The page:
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Illinois cash bail Oklahoma

Last Monday Illinois, unlike Oklahoma, became the first state to completely eliminate cash bail, a practice that disproportionately affects Black and Latino communities as well as low-income communities.

Governor JB Pritzker signed HB3653 into law. It ends a pretrial detention system that benefits the wealthy, expands training and wellness programs for law enforcement, modernizes sentencing laws, and prioritizes treatment and rehabilitation for low-level drug crimes.

“This legislation marks a substantial step toward dismantling the systemic racism. [A system] that plagues our communities, our state and our nation and brings us closer to true safety, true fairness and true justice,” said Gov. JB Pritzker.

Most pretrial detainees have been charged with nonviolent crimes

According to a 2019 study by the American Bar Association, on any given day, as many as 500,000 people are held across the country in local jails simply because of their inability to pay bail. Often, those being held on bail have simply been accused of low-level offense; for instance, 75 percent of pretrial detainees have been charged with only drug or property crimes.

Many portions of Illinois House Bill 3653 will go into effect on July 1.  It will be another two years, however, January 2023, before the no cash bail policy is put in place. That’s more than enough time, according to the Illinois Attorney General, to work out any challenges that come with such a monumental change.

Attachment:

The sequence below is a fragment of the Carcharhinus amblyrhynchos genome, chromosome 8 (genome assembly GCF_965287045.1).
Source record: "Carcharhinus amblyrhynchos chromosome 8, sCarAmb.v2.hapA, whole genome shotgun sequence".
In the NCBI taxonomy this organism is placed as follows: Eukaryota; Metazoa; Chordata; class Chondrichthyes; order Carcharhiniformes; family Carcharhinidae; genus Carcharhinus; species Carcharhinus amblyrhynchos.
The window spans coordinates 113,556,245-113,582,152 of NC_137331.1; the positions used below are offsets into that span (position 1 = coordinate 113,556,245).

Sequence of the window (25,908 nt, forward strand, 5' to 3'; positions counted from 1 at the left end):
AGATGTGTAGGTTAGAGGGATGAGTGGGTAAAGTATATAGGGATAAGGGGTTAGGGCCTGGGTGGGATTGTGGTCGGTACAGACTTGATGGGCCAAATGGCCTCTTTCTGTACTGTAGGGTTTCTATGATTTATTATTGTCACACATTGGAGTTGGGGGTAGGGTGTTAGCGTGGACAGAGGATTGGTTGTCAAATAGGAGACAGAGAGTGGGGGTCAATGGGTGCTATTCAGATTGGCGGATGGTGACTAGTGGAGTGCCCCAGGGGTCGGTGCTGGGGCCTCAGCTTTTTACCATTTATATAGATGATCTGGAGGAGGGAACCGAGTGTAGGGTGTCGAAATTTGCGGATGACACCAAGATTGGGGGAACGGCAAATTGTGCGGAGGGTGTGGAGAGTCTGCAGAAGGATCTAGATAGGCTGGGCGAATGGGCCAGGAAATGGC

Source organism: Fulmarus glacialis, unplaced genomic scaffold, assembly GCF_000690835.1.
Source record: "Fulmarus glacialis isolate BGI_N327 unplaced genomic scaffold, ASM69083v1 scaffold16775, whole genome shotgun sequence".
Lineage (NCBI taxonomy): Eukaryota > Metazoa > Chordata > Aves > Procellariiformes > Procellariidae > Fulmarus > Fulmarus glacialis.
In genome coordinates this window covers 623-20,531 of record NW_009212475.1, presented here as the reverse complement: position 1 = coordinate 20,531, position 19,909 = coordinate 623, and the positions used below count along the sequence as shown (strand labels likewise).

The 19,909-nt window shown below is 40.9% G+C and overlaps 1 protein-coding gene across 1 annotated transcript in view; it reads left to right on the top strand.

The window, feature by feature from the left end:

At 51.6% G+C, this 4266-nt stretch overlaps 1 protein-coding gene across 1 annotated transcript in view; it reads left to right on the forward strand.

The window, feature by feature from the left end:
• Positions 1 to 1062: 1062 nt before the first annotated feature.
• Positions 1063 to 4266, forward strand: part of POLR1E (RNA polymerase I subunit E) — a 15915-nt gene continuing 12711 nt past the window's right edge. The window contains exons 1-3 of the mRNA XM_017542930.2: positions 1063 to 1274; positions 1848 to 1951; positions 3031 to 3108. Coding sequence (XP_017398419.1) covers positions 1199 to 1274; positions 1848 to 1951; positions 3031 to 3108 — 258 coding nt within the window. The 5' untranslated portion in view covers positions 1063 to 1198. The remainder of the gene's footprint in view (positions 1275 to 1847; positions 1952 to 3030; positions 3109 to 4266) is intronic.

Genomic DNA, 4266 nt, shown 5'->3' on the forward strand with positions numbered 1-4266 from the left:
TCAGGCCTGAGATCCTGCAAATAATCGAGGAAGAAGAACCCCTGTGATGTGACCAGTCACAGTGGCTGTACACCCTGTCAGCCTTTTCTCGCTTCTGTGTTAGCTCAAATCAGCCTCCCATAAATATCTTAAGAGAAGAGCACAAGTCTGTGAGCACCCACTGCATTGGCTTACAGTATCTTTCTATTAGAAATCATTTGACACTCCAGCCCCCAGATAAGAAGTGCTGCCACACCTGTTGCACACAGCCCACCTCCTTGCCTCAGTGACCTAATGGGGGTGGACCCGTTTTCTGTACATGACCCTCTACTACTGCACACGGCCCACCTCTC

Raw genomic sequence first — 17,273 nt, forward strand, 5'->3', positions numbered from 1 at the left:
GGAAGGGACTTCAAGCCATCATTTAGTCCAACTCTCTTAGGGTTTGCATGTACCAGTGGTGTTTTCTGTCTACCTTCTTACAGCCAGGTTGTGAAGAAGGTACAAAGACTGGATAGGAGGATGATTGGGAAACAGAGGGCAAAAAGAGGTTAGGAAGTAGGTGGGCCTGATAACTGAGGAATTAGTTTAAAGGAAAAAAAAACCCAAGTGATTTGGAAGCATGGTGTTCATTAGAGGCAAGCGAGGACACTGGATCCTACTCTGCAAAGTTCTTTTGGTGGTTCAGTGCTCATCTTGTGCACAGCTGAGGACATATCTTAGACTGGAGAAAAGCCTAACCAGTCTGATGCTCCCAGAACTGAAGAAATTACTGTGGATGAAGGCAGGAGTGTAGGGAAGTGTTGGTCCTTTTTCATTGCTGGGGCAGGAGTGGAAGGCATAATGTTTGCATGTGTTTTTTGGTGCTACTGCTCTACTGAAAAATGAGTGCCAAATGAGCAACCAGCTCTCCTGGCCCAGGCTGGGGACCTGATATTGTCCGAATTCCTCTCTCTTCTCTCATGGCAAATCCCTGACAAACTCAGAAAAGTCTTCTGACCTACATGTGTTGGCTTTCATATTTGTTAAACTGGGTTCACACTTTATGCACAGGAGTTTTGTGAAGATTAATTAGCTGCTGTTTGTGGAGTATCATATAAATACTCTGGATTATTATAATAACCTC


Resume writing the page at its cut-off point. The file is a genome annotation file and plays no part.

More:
Currently, Oklahoma has an incarceration rate of 1,079 per 100,000 people. This makes it the “world’s prison capital” with rates nearly five times Iran’s, 13 times China’s, and 20 times Germany’s.

For every 100,000 people in the Black and Latino racial groups, there are on average 3,796 and 1,876 people incarcerated respectively. This is well above Oklahoma’s already staggering number of 1,079 per 100,000 people. It shows that people of color are overrepresented in it’s jails. 

“In the middle of a brutal viral pandemic that hurt Black people and Brown people disproportionately. Lawmakers fought to address the pandemic of systemic racism in the wake of national protests,” said Gov. Pritzker. “Today we advance our values in the law.  Progress secured despite the pandemic, because of the passion and push of the Legislative Black Caucus, activists, advocates, and residents intent on leaving a better Illinois for all our children.”

Let’s hope and continue to fight to ensure Oklahoma is not far behind.

Mike Creef is a fighter for equality and justice for all. Growing up bi-racial (Jamaican-American) on the east coast allowed him to experience many different cultures and beliefs that helped give him a...

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